Logansport Pharos-Tribune from Logansport, Indiana on October 16, 1960 · Page 47
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Logansport Pharos-Tribune from Logansport, Indiana · Page 47

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Logansport, Indiana
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Sunday, October 16, 1960
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Page 47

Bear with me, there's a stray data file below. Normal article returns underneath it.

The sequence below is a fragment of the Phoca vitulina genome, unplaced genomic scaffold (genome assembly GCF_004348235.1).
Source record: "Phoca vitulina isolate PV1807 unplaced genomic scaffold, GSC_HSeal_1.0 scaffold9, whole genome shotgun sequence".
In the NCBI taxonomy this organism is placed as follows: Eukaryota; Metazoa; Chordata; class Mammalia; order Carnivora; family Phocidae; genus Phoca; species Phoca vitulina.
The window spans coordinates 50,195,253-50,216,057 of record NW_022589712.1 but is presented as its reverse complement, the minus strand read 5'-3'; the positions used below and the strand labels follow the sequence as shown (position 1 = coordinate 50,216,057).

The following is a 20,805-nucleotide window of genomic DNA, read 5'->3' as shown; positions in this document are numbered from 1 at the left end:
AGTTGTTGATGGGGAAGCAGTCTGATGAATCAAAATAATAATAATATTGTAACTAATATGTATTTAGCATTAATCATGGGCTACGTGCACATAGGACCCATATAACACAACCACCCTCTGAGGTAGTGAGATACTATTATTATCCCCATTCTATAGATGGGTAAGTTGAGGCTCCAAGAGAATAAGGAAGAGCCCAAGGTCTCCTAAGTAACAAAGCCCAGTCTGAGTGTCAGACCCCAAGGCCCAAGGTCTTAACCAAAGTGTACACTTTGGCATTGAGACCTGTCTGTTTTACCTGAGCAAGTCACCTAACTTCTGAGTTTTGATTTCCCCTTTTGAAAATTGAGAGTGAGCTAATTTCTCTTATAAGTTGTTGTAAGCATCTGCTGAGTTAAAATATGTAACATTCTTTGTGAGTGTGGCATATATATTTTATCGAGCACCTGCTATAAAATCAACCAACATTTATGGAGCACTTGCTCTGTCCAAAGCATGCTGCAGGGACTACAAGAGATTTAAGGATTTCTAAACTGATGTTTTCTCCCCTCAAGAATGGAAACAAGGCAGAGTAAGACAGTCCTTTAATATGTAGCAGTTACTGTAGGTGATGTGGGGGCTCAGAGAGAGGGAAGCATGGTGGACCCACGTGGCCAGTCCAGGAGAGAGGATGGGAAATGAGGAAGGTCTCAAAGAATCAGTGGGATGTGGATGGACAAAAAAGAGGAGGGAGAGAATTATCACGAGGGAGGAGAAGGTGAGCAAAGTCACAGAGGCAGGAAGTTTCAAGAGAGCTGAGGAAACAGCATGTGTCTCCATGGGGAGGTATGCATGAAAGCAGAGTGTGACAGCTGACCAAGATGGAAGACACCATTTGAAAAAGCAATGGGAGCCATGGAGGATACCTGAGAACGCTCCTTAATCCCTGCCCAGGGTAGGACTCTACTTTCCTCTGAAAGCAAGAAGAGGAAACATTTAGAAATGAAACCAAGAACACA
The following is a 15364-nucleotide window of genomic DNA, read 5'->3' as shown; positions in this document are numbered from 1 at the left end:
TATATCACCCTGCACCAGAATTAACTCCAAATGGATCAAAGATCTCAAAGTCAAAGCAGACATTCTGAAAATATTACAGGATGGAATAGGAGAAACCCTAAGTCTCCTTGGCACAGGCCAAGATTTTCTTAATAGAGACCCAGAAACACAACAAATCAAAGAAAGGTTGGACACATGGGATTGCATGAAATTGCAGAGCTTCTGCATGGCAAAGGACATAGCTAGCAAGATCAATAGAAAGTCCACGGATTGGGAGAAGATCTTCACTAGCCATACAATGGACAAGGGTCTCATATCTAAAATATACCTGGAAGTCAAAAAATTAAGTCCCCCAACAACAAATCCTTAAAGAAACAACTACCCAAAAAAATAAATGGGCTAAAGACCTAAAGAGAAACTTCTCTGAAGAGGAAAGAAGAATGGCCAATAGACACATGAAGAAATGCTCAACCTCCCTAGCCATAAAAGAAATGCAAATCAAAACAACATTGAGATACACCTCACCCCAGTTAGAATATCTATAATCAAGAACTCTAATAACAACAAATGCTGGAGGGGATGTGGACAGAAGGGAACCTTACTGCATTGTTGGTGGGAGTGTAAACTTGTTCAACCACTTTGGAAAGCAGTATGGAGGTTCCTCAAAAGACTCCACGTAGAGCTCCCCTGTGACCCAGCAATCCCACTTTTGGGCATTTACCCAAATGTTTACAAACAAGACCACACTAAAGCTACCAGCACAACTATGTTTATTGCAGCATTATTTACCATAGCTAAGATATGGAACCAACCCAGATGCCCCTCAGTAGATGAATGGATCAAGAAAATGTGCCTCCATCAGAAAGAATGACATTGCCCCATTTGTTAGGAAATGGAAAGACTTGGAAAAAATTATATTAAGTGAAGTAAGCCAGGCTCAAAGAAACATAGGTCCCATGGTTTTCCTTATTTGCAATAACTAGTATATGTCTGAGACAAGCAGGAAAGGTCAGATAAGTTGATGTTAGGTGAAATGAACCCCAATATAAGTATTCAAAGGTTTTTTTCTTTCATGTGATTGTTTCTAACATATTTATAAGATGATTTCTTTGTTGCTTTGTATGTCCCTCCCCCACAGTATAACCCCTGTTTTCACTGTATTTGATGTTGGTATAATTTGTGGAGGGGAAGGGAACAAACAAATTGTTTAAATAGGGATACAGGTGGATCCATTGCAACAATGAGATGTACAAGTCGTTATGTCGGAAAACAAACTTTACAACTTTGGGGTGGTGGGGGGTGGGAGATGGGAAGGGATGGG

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SUNDAY, OCTOBER 16, 1960. , THE PHAROS-TRIBUNE and LOGANSPORT PRESS, LOGANSPORT, INDIANA PAGE NINETEEN This Changing World By WILL BALL, Pres. Cass Co. Historical Society PART 627 The portrait of -Mrs. Madeline Fitch Thomas that headed this column last Sunday failed to display Mrs. Thomas' good looks, as shown in the original photographs. These were evidently taken at-the time she christened the destroyer named ior her great-uncle, Commander Leroy Fitch, of the United States Navy. The writer never knew Madeline Fitch as a girl in Logansport. We're told she attended Washington school, which means that she lived on the West Side. We do remember her father, another Le ; Roy Fitch, nephew of the Com mander, who was one of the handsomest men we ever knew; about six feet tall, erect, slender, square- shouldered. One would look a long time before finding his equal in appearance. HIS WIFE, THE former. Anna Lesh, know we never knew. We did several members of her family, who were all good looking, so it's no wonder that Mrs. Thomas maintains the family trait. She told us, in a letter a month or two ago, that she was . born in "Aunt Mollie's house," which means that she was born before October, 1893, for that is the date the trustees of St. Josephs Hospital took over Aunt Mollie's house. Therefore she wasn't far from 50 years old when she went to Boston to break a bottle of cham- •pagne on the bow of the new de stroyer on which she bestowet her great uncle's name. • THERE WERE several mem bers of the Fitch family livinj in Logansport away back when (There are still some, by th way). .The most prominent, by far was Dr. Graham Newell Fitch who came here in 1834 from hi native town of LeRoy, in the ex treme western part of New Yor) state, 60 miles or so east of But falo. The doctor was born in 1810 so was .only 24 years old when he came here. We get that information from Helm's history of .Cass county which we have found to be pretty reliable. Helm says his father's name was Frederick, that of his mother, Mary, but .mentions no other members of his family Helm also says he studied medi cine in his father's office, which was common practice then. Mos doctors got their education in an other doctor's office. DR. GRAHAM FITCH, who bull the handsome home at 711 Eas Market, was elected to the Indiana legislature in 1836 and 38, anc to the lower house of Congress in 1847, later re-elected for other terms,. Mrs. Fitch accompanied him to Washington, and became interested in the 1 movement to restore Mount Vernon, the George Washington homestead, which al that time was rapidly falling into ruins. She became a member oi LOGAN Now Playing thru Tuesday . Box Office Opens 3:15 P.M. 80c-25c Mat. Sat. & Sun. Only the organization that purchaser, and rehabilitated the; home,, am. for a long time was the Indiana vice-regent for the group. The anonymous neighbor wh told the writer some of the fact concerning the family also^tolc us that it was she, rather, than hei half-brother-in-law, the Command er, who brought the weeping wil low twig to Logansport and planted it in the formal garden east of the house: the .part in which there was' located a sun dial. IT IS A FACT, readily confirm ed, that the body of Napoleon was buried under the shade of weep ing willow trees on the island o St. Helena, and that the bodj was removed to France in 1840 about 15 years after his death We haven't' been able to confirm the statement that United States Naval vessels accompanied the convoy which escorted the body of the "Little Corporal" to France although we .remember having read something about such an event. At .any rate, we do remember the huge weeping willow thai stood near what is now the northeast corner q.f the Kroeger Mortuary yard, .and that it had evidently been planted before the iron Fence was built, for the fence curved around the tree. We also recall that- the tree was blown down in a storm, arid that the : ence broken by the fallen tree. was rebuilt without the curve, just as it is ,today. We believe the rebuilding was done by George W. Seybold, who had bought the doctor's garden plot and erected he frame house that is there today. GEORGE SEYBOLD was the xnmder of the Seybold Dry Goods Company; the oldest of four jrothers who operated the .estab- ishment for many years. Abner, Sylvester and- Oscar Seybold were he other members of the firm. They sold to Olsen's several years ago. SERVICE PERSONNEL YOU ARE ALWAYS WELCOME AT. Make Us Your Headquarters For Drugs Cosmetics Luncheons Tobaccos Liquors Sundries Notions Short Orders Magazines Newspapers A Friendly Place To Meet phoir ' 4417 -* x °»i*- 3382 OPEN SUN.-* O .m. to6 P . m. Commander LeRoy Fitch was >brn in 1835, the year after the amily came from New York. A lalf-brother of the doctor, he must lave been the son.of a second wife of Doctor Frederick Fitch, Show Starts at 7:15 SUNDAY "The Geisha Boy" (color) Jerry Lewis - Marie McDonald NOTICE! The above wil! b» our closing program, and .we wish to take this opportunity to thank each and every one for their fine patronage this season. Bye now, see you next' iprmg. • Shakespeare Aniwtr to Prtviout Puzzl* ACKOM 1 Feiryquwn I- - Miriwj 11 Exist 14 - Chat* 15 Color 16" - Nifht'i Dreun" 18 "Tempest" chancier 20 Animal 21 Measure* of land 22 Sad 'err 34 Tibetan monk 3Madman 4Youo| sheep 5 Operatic solo • Take by fore* 7 Editors (ab.) ' SActi »-^- Mater 10 Eisenhower . and others llMinile 17 African river 27Diilikes 41 Comlorti IB Angry 28 Fish 42 Direction 23 Jungle beasts 29 Otherwise 43 Opposed 24 majesty 31 Shakespearean 44 Pace 25 Hebrew character 48 Outlet month 33 Ledger entries 47 Medley 2t Founder 38 Sway 48 Seines mentally 40 Sicounters 50 Winglike "part 27 En 30 Girl'l nam* 32 Vaulted 34 Shiny fabric 35 Saltpeter* 38 Before 37 Soaks flax 3t Gaelic 40 Colt's mother 41 MeasurM oftyp* 42 Artist's tabl* 45 Avoidance 4,9 Coma befort 51 Suffix 52 Let it stand 53 Unit-pirated 54 Insect egg 55 Gratuitle* SB Shakespeare • contributed to the fine 57 Distress signal 1 2 Range DOWN Antony ICKW4PAPKR ENTERPRISE ASSfC. Dr. Graham Etch's father. A second son was bom to the older co.uple in 1840; they called him Fred, after his father. This son Decame the father of more than one son, one of whom was the Le- Soy whom the writer' knew, and who was the father of Madeline Thomas, now living in Salt Lake City. CLYDE FITCH, now living on Eoyal Center Rural .Route 1, is another grandson of Fred Fitch, as is.Owen Fitch, living on the Vest Side. Owen has a son living n Indianapolis, 'also a grandson n college. Each generation of the family las had a representative in some ranch of the armed services ol he country. At present that representative is Naval Commander larry Fitch, now stationed at Key ffest, Florida. 'Owen Fitch told he writer that he received a pic- ure of the Commander and his hree daughters last Christmas. Dr. Graham Fitch had two daughters, one of whom married an Evansville man, Charles Den >y, who later became a member of the diplomatic corps as ambas sador to • China. The other girl married Dr. Asa Coleman, who was her father's partner, 'and vhose home was at 1012 East tfarket. Two grandsons and a granddaughter of Dr. Coleman ive in New York City. WE HAD A LETTER from the >randdaughter recently, in which she says she doesn't recall the arge weeping willow; in fact, she aid she is inclined to believe it was nothing' more than a myth She does recall a smaller one al he west edge of the lawn, near the fence, because, as a young girl she had to keep it watered Our guess is that the~ one she NOW THRU WED. rotfre all sinners lYou'llaJl burn in hell! Tell'emGorttry... tell 'em everything -but not about your whiskey and your women! Gwmnr FEATURES START AT 1:15-3:55-0:35-9:15 -with This amazing top-of-the- range burner makes every pot and kettle in your home an automatic cooking utensil.. No need for expensive plug-in pans and fryers. Simply set it and forget it—just like -your oven. nursed was grown from a twig off the first one. THERE ARE several weeping willows growing in the East End, and every time the writer sees one he wonders if it might have grown from a twig off the tree in the Fitch yard at 711 East Market. When, and if, the reader visits Mount Vernon, remember that a Logansport woman, Mrs. Harriet V. Fitch, wife of Hoosier Congressman Graham Newell Fitch, was a member of the group of dedicated women who bought the place something like a century ago, and restored it to something like its original beauty, as the father of-his country planned and build it. "Ole SalctT Looking For Retirement Site ACCRA, Ghana (AP) — Louis Satchmo Armstrong is looking around this West African republic for a retirement homesite. His wife, Lucille, says the veteran trumpeter, now 60, has a strong, urge to settle hereabouts. Civil Engineers Alert To Keep Runways Open During wintertime the already large-scale duties of the Civil Engineers office at Bunker Hil] reaches monumental proportions When the words "snow on the runway" filter through the office the reaction is akin to an "alert" call for jet pilots. What happens (hen is just as important and effective as 'the operation of an airplane. The base snow removal crew is equipped with two 54,000 pound "Rollover 10"'trucks, which operate at a speed of 45 miles per hour; two "Rollover 8" trucks, with similar speed; and^six huge rotary blowing trucks, each of which is capable of removing six tons of snow in 15 minutes. MAJOR NORRIS GOODWIN, the officer in direct charge of the civil engineer office, said an airman must receive 50 hours of specialized training before he is certified to operate the big blow ing machine. Major commented: "If you Goodwin think an airplane is complicated, just crawl into one of these machines. Even pilots wonder how we operate them." Whenever snow on the runway exceeds one inch, the engineering crews scramble into the blowers and begin their removal task. The machines, which are powered by a 12 .cylinder air cooled aircraft engine, are kept on the job until the runway is • cleared. In the event of an all-night storm the work is tremendous and,-for the airman engineer, seemingly endless. As Major Goodwin explained, unless the airstrip is cleared, the planes can't, land. THE COUNTY AND state roads which lead into the base must also be given consideration. The civil engineer office has a mutual agreement with state and local county' officials to assist in the event of a severe disaster or snow. Snow removal is just one aspect of the civil engineer operation, however. Major Goodwin's duties can be compared to a utilities superintendent of a city the size of Logansport. Central heating, for instance, is under his supervision. The base heating plant contains four 1,200 horsepower boilers, each of which is capable of generating 45,000 pounds of steam per hour. NINE CIVILIANS and two airmen work at the plant. It is so designed that, during the winter, three of the boilers provide the required heat. The fourth is used as a spare in case of a breakdown or a sudden and severe cold spell. During summer only one unit, operating at 45% of capacity, is in use. This provides heat for the base hospital. The long list of units heated by the plant include: flight lines, the industrial area, base exchange, theatre, service club, officers club, hospital, dormitories, and mess halls. Five thousand people in all phases of base activity daily receive the benefit of the steam plant's heat. THE ENGINEER'S office, in addition, is responsible for the upkeep and small construction problems of all base real estate (which is extensive), all roads, airfield pavement, the military office buildings, water distribution system, and electrical system. It also supervises the storage and dispensing of fuel for airplanes, trucks, and official cars. The utilities in all 930 of the base housing units .must be kept in top running order. This the civil engineers also see to. And, according to Goodwin, it is this activity which makes the office more extensive .than a regular city utilities chief.' The latter is not responsible, for instance, for a pipe leak in a private home. THE CIVIL ENGINEERS building where Major Goodwin is located also has a carpenter shop, an electrical shop, and a plumbing shop. When the Major was asked about the fire, department, which also falls within the realm of his office, he came to a halt, indicating that it was worth a full story in itself. Two Recipes for Ham Awarded To Jacqueline BOWLING GREEN, Ky. (AP)That tantalizing smell coming from Jacqueline Kennedy's kitchen soon will be ham, old ham from Kentucky. And it'll be cooked by one of two special recipes which Mayor R. D. Graham forwarded to the Democratic presidential nominee's wife in Washington. Why two recipes? "So she'll have a choice. Just like in politics," the mayor explained with a grin. Install Gum Wad Disposal Envelopes OSAKA, Japan (AP)-The consciences of chewing gum makers Bothered -them when discarded wads marred the marble sidewalk n the new Shinsaibashi shopping :enter. Graham presented the ham- weight unknown—to Sen. John F. Kennedy last Saturday after he made a campaign stop here. Kennedy, probing the mold with his fingers, decided "he would take everyone's word that this is good and eat it." He asked Graham to let "Jackie know how we should handle this" and scribbled her address on .a piece of paper. The mayor, not wishing to lake chance, borrowed the recipes from the county agent's office, which has a "good home economics instructor." Both start out the same way: Wash and scrape ham to remove mold. Place the ham, rind side up, in a large kettle or lard can and simmer in water. Then, says recipe No. 1: "Cook ' until lender or until thermometer placed in center of ham registers 170 degrees Fahrenheit. It takes 20-30 minutes per pound. Cool in the broth, remove the rind, sprinkle surface lightly with white sugar, flour and cornmeal and bake in a hot oven." Recipe No. 2 says the ham, after simmering, should be cooked "until the skin wrinkles and the bone shows. Roll off the skin or the rind and bake for 3 hours at 250.degrees Fahrenheit. Sprinkle with white sugar, cornmeal, powdered cloves and brown in a hot LOOK WHAT lOe BUYS AT A&P! A&P Applesauce ^ A&P'S SLICED 14-OZ. STIX 2%-OZ.. Butterfield Potatoes Whole BeetS I on a Hominy CAN l-LB. BE«TEX BRAN* . . CAN l-LB. . CAN 15-OZ. ... CAN .15-07.. CAN l-LB. TURNIP, MUSTARD OR KALE CAN' AW WHOLE WffiTE A&P Spinach Greens Sultana Pork Jiffy Corn Muffin Mix Golden 'n' Beans l-LB. . .CAN SH-OZ. •<•• AMERICAN BEAUTY m. CREAM STYLE . . . AND MANY MORE is-oi- • CAN SALE BENNETT'S — SAVE 17c Prune Juice 3 QT- 1.00 BTLS. -VW A&P SLICED OR CHUNK Pineapple 3 20-OZ. ^ .00 CANS FRESH DAILY — JANE PARKER — "ITS NATIONAL DONUT MONTH" Glazed Donuts 33 C MARVEL ANTI-FREEZE Was $1.89 NOW 1 69 Gal. OXFORD PARK GRASS SEED 98 5 IB. BAG